Here is a simple rule of thumb for behavior: Ask yourself what you want people to do for you; then grab the initiative and do it for them! Luke 6:31 (The Message)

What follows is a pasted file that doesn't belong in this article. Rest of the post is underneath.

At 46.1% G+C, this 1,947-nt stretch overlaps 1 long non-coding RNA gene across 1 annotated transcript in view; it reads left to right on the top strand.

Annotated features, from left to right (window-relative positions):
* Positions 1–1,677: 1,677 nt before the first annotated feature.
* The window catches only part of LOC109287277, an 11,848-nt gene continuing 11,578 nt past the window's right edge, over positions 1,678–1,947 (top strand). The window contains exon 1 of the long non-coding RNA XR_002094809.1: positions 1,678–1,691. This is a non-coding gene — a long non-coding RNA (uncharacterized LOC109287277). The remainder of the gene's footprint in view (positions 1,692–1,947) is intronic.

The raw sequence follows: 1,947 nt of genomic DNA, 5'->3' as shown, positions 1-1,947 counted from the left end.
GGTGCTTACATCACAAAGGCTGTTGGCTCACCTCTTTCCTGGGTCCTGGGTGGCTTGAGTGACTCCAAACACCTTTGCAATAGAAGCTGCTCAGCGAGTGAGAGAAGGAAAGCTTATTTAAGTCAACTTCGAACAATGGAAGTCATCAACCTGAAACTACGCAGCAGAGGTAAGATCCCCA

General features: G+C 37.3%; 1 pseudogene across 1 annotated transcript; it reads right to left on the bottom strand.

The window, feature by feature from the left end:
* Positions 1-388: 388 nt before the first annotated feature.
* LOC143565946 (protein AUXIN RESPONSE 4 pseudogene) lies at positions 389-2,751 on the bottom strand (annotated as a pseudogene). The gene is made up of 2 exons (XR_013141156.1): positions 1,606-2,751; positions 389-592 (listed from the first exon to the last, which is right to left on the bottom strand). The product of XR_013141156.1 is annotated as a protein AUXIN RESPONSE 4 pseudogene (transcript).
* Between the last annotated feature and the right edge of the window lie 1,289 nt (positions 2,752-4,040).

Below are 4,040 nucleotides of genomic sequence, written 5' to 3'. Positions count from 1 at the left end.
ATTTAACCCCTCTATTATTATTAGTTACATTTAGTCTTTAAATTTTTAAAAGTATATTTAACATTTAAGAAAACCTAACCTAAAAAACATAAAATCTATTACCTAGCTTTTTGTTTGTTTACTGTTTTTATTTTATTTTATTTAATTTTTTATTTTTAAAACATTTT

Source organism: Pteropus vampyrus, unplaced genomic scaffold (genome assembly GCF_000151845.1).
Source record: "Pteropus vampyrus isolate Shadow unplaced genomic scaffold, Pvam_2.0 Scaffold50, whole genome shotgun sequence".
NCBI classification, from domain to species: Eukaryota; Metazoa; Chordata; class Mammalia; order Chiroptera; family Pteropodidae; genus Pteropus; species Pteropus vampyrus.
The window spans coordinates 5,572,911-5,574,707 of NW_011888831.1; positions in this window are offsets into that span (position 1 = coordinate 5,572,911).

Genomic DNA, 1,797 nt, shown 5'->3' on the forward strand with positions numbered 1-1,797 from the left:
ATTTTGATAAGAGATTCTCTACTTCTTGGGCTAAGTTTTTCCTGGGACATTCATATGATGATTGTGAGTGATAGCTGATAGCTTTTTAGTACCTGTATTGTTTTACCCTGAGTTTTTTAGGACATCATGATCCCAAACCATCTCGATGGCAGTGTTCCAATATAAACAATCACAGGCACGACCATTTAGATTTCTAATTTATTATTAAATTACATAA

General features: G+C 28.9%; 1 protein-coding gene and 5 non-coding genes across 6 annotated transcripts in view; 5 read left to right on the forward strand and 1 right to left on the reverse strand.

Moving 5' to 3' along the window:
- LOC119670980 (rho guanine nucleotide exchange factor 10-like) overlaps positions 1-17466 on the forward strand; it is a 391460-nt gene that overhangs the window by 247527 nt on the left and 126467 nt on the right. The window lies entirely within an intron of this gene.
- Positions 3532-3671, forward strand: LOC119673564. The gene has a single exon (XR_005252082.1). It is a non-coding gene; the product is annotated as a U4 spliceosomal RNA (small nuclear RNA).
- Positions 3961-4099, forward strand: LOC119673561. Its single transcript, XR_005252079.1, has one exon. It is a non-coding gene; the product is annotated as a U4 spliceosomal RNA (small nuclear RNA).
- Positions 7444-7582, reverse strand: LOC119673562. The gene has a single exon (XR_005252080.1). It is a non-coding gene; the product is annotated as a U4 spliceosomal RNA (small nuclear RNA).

They walked into the grocery store at the same time I did. Or rather, she walked, one rode and one, she carried. In the buggy seat, was a little girl about four dressed in a pink leotard and tights. She looked like she had just come from ballet lessons. Mom was dressed in jeans and a T-Shirt, her long blonde hair pushed back from her face. On her shoulder was a little boy about two, sound asleep, face pressed into his mom’s neck. The ballerina was crying as mom tried to console her. “Tomorrow’s your birthday party, now be good so we can get the stuff to make your cake.” The promise didn’t work. It was witching hour. That time from 4:30 to 7:00 when little angels turn into demons. The time between nap and supper when fatigue and hunger combine to create crankiness. I remember it well. It seems like just yesterday that I was pushing my own grocery cart with one boy in the basket and one on my shoulder. After a full day of work, a run through the grocery store was necessary before dinner could be a reality. How hard it is to placate a fussy preschooler, juggle a toddler, and push a cart with one hand! All the while, mentally calculating the cost of your groceries and praying that you have enough money to pay for it all. I kept intersecting with them as they went through the store. At one point, mom was on the phone and I overheard her say, “I’m sorry, I didn’t know you were coming home for dinner. I just came to get cake mix. Do you want me to bring you home something to eat?” Another time, her cart in the middle of the aisle, she stared blankly at the cake mixes while the ballerina whined and rubbed her eyes. Another customer wanting to get through, said to the ballerina, “I’m just going to move you over to the side,” and mom snapped to attention and said, “Oh, I’m sorry. I’ll move her. I’m just standing here doing nothing.” I don’t think it was just the children who were tired and overwhelmed. I had a cartful of groceries and wished the cashier had not already started ringing up my purchases when the trio slipped in line behind me. Surreptitiously, I glanced into their cart to see only a box of fried chicken, a jar of honey, one cake mix, one can of frosting and two cake pans. I said to ballerina, “Is it your birthday?” Mom tried to get her to talk, but she wouldn’t so mom wearily said, “She already had her birthday, it was the 19th, but tomorrow is her party.” You could see on her face she was so tired. I know the thought of baking a cake that night wasn’t something she was looking forward to. Clearly, she needed some cheer in her life. So I said to ballerina, “Well, my boy has a birthday this week, too. But, he lives far away and I didn’t get to bake him a cake. It would make me feel really good if I could buy the things for your birthday cake? Can I do that?” Mom sputtered and protested, but before she could continue, I snatched up the cake mix, frosting and pans, put them on the conveyor behind my groceries and told the cashier to ring them up. As he did, mom’s eyes filled with tears and she said, “No one has ever done something nice like this for me. Thank you. Thank you so much.” I smiled, handed her her groceries and said, “Someday when she is all grown up, you can do it for someone else. Happy Birthday.” And we both left the store with a smile on our face.